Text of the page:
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This is the Last Chronicle of Thorvald, the Undertaker.

Ragnarok was close at hand.  The party rushed from Dublin to the Baltic States on a quest to find the way to Musspielheim, to find the tree branch that would fuel the renewal of the mechanical sun.  We wasted no time crossing the marshes and forests of Samogitia, until we summoned that old mistress, Baba Yaga, and her hut.

The strange apparition, part chicken, part hut, came to us.  We were eventually invited in, and talked to the old lady.  That is Mrs. Yaga to youse guys.  *pause* .  Anyway, soon enough Mrs. Yaga gave us a quest to prove our worth.  We left down stream, until we came upon the wreckage of a forest area, and a recently roused troll with the village totem pole in his hand, wielded like a club.  The party acquitted itself well, and soon the troll was again sent to meet its maker.  We debated keeping the totem pole, but then settled upon returning it to the villagers, who were thankful and gave us a warm welcome.

Mrs.   Yaga soon returned, marveling at our steadfastness.  Without further debate, she delivered us just outside Dublin, where we rushed through the guardian tree, grabbed the tree branch that we needed, and ran as fast as we could.  Having obtained the tree branch, we quickly delivered it to the mechanical sun, to reignite the sun.  But the minions of Musspielheim would not let such an action occur without a fight, and fight they did.  The evil scourge poured through our defenses, slaying most of the party (but not all).  We defended just long enough, and killed enough of them however, to allow the sun to ignite.  Defeated, the evil spawn, what was left, withdrew to their ship. What remained was a mass of bodies, both there’s and ours. I had been knocked unconscious, and burrowed out of a mass of bodies only to see most of my comrades dead. A costly victory.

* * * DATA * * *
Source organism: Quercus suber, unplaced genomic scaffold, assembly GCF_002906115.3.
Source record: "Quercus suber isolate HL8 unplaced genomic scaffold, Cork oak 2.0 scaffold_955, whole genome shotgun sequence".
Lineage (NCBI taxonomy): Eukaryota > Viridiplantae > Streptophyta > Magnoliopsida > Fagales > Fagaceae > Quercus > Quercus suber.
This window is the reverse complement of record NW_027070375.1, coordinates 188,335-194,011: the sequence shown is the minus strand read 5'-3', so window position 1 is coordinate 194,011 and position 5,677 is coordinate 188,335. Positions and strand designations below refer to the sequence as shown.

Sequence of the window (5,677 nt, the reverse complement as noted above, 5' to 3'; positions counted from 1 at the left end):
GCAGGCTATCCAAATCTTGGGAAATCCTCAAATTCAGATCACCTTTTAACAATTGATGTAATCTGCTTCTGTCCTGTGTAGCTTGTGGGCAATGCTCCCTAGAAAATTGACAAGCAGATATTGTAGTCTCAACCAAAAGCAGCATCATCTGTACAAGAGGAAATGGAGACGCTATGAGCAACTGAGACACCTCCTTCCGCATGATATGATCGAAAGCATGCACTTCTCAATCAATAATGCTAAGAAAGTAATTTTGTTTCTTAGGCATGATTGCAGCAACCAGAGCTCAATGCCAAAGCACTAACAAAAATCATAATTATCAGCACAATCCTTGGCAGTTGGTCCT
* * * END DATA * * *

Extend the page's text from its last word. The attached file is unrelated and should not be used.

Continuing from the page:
Regaining my senses, I drew up my wounded body, and again called to Baba Yaga to return to me.  Only moments passed, and the strange hut with giant chicken legs returned.  The door opened, and Mrs. Yaga herself asked what I could want.  I told her that she already knew, and she laughed an old, raspy laugh.  A pulse of the new sun struck the battlefield, and there, where my Ingrid’s coffin had been, there she stood, alive, and in her wedding vestments.

The ceremony took just a minute.  “In hardship and in plenty, until the final battle horn sounds…” Ingrid, my bride, smirked at that, and said “they got that right.” Then we kissed. At that moment, the three witches bellowed a mournful scream, a scream of defeat and hatred for all people. Baba Yaga flicked her withered left hand up, and dispelled the storm cloud that held the three witches. The crowd, that had gathered, relieved, began to cheer. Baba Yaga smiled, and Ingrid and I felt the warmth of the sun.

Here ends the last chronicle of Thorvald the Undertaker. A note.  It is said that the crowd who witnessed the marriage of Thorvald and Ingrid saw a last burst of the New Sun, and Thorvald and Ingrid (and Mrs. Yaga and her strange hut) were gone.  But the crowd remained for quite a while, and soon, the story went out all the way back to Gotland that the witches had been defeated, that they could not prevent Thorvald and Ingrid from marrying.  And more importantly, the crowd, and all who heard the story from that time forward knew that the witches had failed, and that hope had prevailed.  Because what importance is there of the sun shining high in the sky if there is no hope.

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